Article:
AnnaMarie Houlis

He’d read an article on my blog about the 1994 Rwandan genocide. He worked with nonprofits in Rwanda, so he offered himself as a resource to me for forthcoming stories — at least that’s what one of the men who’ve found me on LinkedIn first told me. I agreed to meet with him to discuss his work but, shortly thereafter, he texted me asking if I’d be wearing any underwear to our meeting. 

It wasn’t long before I’d realized that he didn’t want to discuss the 20 percent who’d been murdered by civilians enticed by promises of food and appropriated land. He didn’t want to talk about the nearly one million people who were slain and the estimated quarter million women who were raped. And he didn’t want to chat about the many people who are still left widows, orphaned teens or single mothers, some of whom have carried the children of their rapists and many of whom have contracted HIV and AIDs. Nope. He just wanted to sleep with me. 

So he found me on LinkedIn from one of my dating profiles, deceived me into believing that he wanted to work with me to report on a genocide of all topics, and then promptly sent me a photo of his penis.

Little bothers me more than entitlement — especially the entitlement of a privileged man invading a working woman’s professional space. And I’m not the only one to think so. Both women and men have expressed to me that one of the creepiest social networks out there these days is actually LinkedIn, and they, too, have the receipts.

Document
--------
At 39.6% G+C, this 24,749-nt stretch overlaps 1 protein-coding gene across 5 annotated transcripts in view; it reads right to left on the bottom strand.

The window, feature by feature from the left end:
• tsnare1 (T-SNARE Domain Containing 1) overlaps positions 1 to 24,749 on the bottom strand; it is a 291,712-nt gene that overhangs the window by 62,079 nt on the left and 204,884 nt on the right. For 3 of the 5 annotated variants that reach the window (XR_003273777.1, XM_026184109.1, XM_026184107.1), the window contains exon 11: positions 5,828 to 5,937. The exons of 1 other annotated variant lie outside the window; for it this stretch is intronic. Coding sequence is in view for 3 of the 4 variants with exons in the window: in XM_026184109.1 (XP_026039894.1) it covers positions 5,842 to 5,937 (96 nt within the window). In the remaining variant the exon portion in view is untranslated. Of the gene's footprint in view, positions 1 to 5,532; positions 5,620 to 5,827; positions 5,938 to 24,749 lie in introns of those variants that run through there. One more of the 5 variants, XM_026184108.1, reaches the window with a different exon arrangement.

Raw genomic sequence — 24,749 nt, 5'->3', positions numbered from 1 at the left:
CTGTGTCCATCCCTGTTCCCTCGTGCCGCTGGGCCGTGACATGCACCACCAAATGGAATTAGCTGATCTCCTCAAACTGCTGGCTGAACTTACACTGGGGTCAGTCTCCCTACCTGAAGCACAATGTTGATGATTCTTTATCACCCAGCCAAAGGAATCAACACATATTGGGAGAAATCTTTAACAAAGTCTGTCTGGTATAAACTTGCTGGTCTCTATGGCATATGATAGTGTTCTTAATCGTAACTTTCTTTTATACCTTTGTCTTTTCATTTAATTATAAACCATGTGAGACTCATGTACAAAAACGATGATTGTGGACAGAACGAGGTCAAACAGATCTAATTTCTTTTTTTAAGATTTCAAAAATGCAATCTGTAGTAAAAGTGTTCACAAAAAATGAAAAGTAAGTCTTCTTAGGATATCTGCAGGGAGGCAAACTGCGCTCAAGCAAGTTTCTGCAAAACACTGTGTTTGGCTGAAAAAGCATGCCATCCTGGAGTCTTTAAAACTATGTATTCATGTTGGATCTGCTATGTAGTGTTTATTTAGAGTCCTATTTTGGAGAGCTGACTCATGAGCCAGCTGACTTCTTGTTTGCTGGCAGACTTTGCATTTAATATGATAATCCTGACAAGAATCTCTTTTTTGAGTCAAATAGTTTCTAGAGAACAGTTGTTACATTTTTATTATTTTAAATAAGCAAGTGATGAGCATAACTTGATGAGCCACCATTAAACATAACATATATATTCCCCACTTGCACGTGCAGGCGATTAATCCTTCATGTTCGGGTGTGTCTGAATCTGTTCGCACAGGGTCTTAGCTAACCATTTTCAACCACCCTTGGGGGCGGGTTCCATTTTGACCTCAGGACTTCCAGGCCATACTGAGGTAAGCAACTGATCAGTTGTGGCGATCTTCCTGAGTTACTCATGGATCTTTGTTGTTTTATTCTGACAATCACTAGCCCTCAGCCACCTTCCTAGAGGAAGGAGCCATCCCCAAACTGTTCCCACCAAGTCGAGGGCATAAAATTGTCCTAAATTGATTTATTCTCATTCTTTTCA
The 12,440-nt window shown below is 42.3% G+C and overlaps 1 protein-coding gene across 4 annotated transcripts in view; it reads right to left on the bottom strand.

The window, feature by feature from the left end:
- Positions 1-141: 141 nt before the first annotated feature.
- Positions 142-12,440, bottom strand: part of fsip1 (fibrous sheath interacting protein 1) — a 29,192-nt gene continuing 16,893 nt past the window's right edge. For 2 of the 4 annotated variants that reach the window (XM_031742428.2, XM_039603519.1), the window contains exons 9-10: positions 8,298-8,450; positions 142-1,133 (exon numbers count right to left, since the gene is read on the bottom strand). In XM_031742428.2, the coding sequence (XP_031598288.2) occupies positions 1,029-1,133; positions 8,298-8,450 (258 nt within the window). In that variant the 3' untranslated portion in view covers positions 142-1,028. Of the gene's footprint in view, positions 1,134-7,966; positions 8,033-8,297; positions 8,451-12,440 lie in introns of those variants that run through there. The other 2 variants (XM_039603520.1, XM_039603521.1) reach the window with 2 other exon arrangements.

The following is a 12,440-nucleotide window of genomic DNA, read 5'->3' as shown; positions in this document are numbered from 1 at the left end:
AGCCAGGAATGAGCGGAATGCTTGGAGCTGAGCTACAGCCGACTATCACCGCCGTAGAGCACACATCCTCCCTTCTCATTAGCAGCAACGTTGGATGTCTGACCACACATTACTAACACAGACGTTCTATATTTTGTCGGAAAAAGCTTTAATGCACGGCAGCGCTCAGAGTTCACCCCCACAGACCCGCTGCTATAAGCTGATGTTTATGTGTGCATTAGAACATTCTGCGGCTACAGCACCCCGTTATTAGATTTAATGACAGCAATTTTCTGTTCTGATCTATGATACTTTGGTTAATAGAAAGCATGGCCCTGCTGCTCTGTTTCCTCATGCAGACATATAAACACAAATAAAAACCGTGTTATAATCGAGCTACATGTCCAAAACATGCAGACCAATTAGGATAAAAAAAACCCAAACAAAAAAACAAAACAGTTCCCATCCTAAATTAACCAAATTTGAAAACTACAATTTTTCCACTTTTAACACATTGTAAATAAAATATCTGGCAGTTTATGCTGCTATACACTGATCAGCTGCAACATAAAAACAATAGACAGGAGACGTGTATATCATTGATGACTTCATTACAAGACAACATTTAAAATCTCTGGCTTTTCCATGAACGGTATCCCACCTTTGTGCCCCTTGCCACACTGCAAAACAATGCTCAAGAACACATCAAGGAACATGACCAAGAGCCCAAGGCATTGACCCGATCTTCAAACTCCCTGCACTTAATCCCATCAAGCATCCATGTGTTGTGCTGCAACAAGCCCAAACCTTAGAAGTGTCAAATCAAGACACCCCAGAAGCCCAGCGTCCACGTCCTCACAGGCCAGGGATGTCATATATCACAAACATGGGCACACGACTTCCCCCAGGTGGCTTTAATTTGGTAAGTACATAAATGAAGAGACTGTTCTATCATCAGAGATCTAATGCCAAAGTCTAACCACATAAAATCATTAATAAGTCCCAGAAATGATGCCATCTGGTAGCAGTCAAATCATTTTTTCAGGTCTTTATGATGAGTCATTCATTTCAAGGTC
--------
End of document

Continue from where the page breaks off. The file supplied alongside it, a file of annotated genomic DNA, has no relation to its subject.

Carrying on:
The platform boasts over 450 million members, making it the world’s largest professional networking site. The key phrase there: professional networking. Messaging women on LinkedIn to pursue them in any way beyond as job candidates crosses implicit boundaries — albeit virtually.

“Not only have I been approached for dates by random guys on LinkedIn, I was also shocked to receive nude photos from a man I was interviewing for a job,” says Hyapatia Lee a television producer. “This bothered me very much. I blocked him and reported him. Furthermore, he knew I was in my late 50s, so I really thought my age and the fact that I was interviewing him would have precluded such vulgar activities.” 

Lee says she has also been approached by four or five other men who have asked her if she was involved in a relationship and, when she refused to give such information, they went on to suggest that they would be interested in getting to know her better for the purpose of romance.

“I find such interactions to be very rude, bold and uncalled for — especially on a platform such as LinkedIn that bills itself as being for professional career networking,” she says. “It's bad enough that other social media sites seem to have turned into dating sites, but I thought LinkedIn was supposed to be more professional than that.”